"Going to put some lights up?" he's asked by a male neighbor who is doing a pretty good imitation of Chevy Chase in Christmas Vacation, festooned as he is with what looks to be about five miles of electrical cord and colorful lights. "Gets pretty competitive."

Yep- gets pretty competitive. So if there's anyone in this neighborhood who is worried about getting laid off in the coming weeks or months, or has watched his 401(k) tank and dreams of retirement fade, or has seen his health insurance premiums double because his kid has been diagnosed with juvenile arthritis, he'd better just suck it up and drive the family Suburban to the nearest Home Depot to stock up on plastic things that plug into walls. Because it's all about showing well for the neighbors around here, buddy.

(Oh, and God Fucking Forbid Guy on Lawn just might be-- gasp!--JEWISH!)

Guy on Lawn gives this a few seconds of thought, then allows himself a slight grin.

That night- everyone in the neighborhood is standing around staring at everyone else's ostentatious light display when the garage doors open at Guy Formerly on Lawn's house. Two 2010-model black Audis emerge, headlights blazing and engines purring. Sure enough, the entire fricking neighborhood gravitates to the driveway of Guy on Lawn, to stare lovingly at his $100,000 car collection.

Come on- how sick is this? It's bad enough that putting up Christmas lights- once an innocent celebration of the season- is being portrayed as some kind of contest, an opportunity to show up your neighbors (which one takes the season more seriously? Well, which one has the largest plastic reindeer and is burning up the most Wattage? Which one is making the meter spin fastest?) Now Audi ramps up the Hate quotient by suggesting that all your neighbors really want to see is who is most willing to spit in the face of the recession by spending them most on flashy cars. Just flip on those lights, and they'll gather like moths around a candle, because it's not about the celebration of a Holy Day, it's not even about enjoying pretty blinking lights and plastic santas. It's about Stuff. Lots and lots of Stuff. Expensive, Showy Stuff.

Well, Merry Fucking Christmas, Audi. Your attitude sucks. Your philosophy sucks. Your insensitivity toward the real suffering and anxiety millions of Americans are feeling about the future this holiday season sucks. And this commercial really, really sucks.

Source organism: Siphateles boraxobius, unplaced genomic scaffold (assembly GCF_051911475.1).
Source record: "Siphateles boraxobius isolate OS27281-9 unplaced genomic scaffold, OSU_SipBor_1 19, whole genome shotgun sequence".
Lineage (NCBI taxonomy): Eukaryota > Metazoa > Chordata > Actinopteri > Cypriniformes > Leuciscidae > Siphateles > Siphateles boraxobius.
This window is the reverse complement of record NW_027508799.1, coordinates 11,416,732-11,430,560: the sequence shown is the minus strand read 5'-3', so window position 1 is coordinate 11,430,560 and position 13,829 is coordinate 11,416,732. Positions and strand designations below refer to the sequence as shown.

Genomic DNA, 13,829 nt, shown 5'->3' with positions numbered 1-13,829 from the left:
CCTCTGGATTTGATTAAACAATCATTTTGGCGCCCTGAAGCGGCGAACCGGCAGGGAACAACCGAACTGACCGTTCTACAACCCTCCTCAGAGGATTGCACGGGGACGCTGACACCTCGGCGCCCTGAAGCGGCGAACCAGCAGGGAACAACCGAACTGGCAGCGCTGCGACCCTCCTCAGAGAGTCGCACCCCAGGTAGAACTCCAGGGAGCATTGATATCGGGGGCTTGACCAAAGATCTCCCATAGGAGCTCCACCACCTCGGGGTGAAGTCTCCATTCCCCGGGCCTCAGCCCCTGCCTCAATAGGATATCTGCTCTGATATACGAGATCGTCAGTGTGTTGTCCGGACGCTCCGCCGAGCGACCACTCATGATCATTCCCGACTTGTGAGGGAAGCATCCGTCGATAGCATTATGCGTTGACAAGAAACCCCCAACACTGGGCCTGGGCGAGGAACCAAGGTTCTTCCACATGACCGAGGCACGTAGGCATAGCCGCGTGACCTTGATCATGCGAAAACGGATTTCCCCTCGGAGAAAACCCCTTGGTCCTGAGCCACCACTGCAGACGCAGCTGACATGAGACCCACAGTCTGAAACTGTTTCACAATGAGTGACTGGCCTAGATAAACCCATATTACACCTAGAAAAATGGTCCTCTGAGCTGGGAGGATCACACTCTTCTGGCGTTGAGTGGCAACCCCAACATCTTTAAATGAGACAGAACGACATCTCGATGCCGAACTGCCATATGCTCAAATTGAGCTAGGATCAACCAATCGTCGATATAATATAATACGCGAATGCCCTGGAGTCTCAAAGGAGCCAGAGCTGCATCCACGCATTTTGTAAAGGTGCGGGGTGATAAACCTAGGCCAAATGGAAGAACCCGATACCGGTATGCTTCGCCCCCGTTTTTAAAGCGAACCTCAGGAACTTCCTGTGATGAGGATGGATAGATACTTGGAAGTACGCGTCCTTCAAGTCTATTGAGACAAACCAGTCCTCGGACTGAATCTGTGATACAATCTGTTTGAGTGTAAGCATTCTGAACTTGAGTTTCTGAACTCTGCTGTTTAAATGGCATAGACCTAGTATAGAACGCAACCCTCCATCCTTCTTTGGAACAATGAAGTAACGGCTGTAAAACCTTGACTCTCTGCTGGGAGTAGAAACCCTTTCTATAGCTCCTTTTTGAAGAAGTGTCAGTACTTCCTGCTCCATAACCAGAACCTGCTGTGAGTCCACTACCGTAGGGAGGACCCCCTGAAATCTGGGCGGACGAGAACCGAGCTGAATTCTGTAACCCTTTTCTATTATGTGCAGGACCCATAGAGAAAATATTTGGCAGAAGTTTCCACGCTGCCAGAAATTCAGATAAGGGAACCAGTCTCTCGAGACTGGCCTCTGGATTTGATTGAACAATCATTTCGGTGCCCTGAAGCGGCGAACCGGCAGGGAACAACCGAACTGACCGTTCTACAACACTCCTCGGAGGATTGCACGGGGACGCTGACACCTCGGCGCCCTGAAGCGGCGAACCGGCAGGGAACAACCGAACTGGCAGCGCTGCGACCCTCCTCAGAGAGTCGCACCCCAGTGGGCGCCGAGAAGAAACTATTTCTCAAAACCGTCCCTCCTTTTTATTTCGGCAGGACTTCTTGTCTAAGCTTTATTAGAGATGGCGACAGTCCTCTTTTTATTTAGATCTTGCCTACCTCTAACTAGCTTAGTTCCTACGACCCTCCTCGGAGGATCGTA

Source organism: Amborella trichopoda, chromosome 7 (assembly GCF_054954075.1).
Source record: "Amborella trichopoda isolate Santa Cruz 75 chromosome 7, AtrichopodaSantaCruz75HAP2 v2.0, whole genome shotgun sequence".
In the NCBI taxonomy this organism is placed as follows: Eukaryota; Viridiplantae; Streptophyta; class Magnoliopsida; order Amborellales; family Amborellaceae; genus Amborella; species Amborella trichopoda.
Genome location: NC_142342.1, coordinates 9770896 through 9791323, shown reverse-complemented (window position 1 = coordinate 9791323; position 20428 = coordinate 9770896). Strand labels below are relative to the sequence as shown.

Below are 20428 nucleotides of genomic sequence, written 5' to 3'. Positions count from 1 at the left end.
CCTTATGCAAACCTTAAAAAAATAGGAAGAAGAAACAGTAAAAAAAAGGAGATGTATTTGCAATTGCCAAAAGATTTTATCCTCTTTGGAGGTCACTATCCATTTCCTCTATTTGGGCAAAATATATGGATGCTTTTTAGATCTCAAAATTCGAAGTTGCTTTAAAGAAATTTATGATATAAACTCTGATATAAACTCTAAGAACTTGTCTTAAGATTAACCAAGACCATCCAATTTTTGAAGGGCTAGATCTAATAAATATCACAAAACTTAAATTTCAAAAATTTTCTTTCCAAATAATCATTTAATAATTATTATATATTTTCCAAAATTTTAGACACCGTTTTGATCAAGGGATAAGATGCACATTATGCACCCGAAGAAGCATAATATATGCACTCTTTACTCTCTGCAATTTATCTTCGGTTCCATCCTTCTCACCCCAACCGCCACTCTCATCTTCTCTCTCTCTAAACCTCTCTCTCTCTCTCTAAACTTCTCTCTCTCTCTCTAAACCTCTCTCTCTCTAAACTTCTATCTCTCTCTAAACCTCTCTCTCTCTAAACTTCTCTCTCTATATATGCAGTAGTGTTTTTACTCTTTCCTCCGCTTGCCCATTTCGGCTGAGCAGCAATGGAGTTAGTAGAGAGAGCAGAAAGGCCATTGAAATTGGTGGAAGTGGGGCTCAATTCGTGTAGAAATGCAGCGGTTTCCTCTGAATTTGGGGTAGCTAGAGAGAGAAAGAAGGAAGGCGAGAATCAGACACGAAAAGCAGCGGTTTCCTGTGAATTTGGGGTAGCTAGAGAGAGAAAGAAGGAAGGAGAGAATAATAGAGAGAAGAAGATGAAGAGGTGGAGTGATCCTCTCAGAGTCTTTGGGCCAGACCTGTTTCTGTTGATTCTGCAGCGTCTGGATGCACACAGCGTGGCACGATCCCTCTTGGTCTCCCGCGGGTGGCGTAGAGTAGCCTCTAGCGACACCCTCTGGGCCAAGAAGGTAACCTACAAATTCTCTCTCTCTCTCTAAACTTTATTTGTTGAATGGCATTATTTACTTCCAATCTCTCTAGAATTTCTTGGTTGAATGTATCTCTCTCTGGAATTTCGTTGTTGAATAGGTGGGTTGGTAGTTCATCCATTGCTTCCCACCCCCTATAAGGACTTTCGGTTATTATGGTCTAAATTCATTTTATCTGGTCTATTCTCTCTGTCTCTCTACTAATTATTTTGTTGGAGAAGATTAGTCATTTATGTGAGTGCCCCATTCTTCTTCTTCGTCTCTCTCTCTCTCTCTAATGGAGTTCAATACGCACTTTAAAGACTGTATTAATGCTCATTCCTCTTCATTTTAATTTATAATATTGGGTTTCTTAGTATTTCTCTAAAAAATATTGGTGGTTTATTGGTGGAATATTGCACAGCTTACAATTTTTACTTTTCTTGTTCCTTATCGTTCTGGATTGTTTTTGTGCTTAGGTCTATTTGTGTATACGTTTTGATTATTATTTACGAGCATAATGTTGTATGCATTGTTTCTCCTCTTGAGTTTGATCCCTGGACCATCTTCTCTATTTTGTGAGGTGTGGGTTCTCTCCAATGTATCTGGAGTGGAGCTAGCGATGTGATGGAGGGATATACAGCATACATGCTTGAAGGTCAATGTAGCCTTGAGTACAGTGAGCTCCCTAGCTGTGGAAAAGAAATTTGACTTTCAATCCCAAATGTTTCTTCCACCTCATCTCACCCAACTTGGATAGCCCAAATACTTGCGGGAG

Wednesday, December 16, 2009

Hubby is the Easily-Manipulated Dunce of the Family, Take 5,679

Wife hands her husband a list- "Oh, not the MALL!" he growns.

Wife offers a deal- "Ok, I'll do the shopping, you do the shipping."

Husband: "Shipping is a pain!" He grabs the shopping list and skips off to the car to hit the mall, thinking he's taken the easy task and plenty happy about it.

US Postal Worker comes up the walk with a package and reveals that while he's prohibited by federal law to open packages, he's perfectly free and willing to eavesdrop on private conversations: "You know, shipping is easy with the US Postal Service. We have boxes with one flat fee- if it fits, its ships."

"I know" smiles wife.

Groan. Of course you know. Just like you know that you married a dumbass you can con into doing the hard part of every chore imaginable. Because the guy you married

A) Doesn't watch television, so he has never seen any of these "If it fits, it ships" commercials.

B) Actually believes that shipping is such a "hassle" that he'd rather drive to the Mall, circle for twenty minutes looking for a parking space, go from store to store getting the items on the list, standing in one line after another with said items, cart everything back to the car (once he's found it) and haul it back to the old homestead- where it will need to be unloaded, of course- than address a bunch of boxes and carry them to the Post Office. Because shipping is a "hassle."

C) Is so predictable that it takes absolutely zero effort to manipulate him into doing what you want him to do,

D) won't remember until he's halfway to the Mall that if he had chosen "shipping," he would have had the afternoon off and to himself, since he can hardly do any shipping until you come back with the goodies.

The bottom line isn't the US Postal Service's convenient flat rates. It's the US Postal Service's willingness to use a flat, stale, cliche'd theme to sell it's services. Wife is the Smart One in the Family, Husband is the dumbass who can be tricked into doing pretty much anything in no time- been there, done that, bought the damn t-shirt already. Merry Christmas to you too, US Postal Service.

Sunday, December 13, 2009

Oh Hell, Just Stay Where you are and I'll come get you, you helpless moron!

New I-Phone Commercial:

"Let's say you are on your phone, and your friend asks 'What time's the movie?'"

"You can tell him" (we see the owner of the phone- well, his hand, anyway- check the movie times on the I-Phone. Because there's an App for that. Of course.)

"Then let's say your friend asks "Where's the theatre?"

"You can show him" (I-Phone owner's hand presses a few buttons and sends a map to the theatre to his retarded, desperately needy friend.)

"Then let's say your friend asks "Want to go for Sushi afterwards?"

At this point, one wonders why the owner of this phone would want to spend any time at all with this pathetic child. But I guess he does- because he moves his finger around his lover--errr, phone-- until he can bring up a photo of a Sushi place. "Sure" he replies.

Sigh. Where to start? First- why didn't these "friends" figure out what time the movie was when they first planned to go? Oh, right- because doing that would have eliminated an excuse to use their fucking phones later on. Second- if the unseen friend's phone can receive a map from the I-Phone, why couldn't he have used it to find the damn theatre himself? Third- why does the owner of the I-Phone have to check out a photo of the Sushi place before deciding whether he wants to go out for Sushi after the film or not? Oh, right- because just like his friend, he can't move a god damned muscle without consulting his real best friend- the one with the back-lit panel and cool Apps.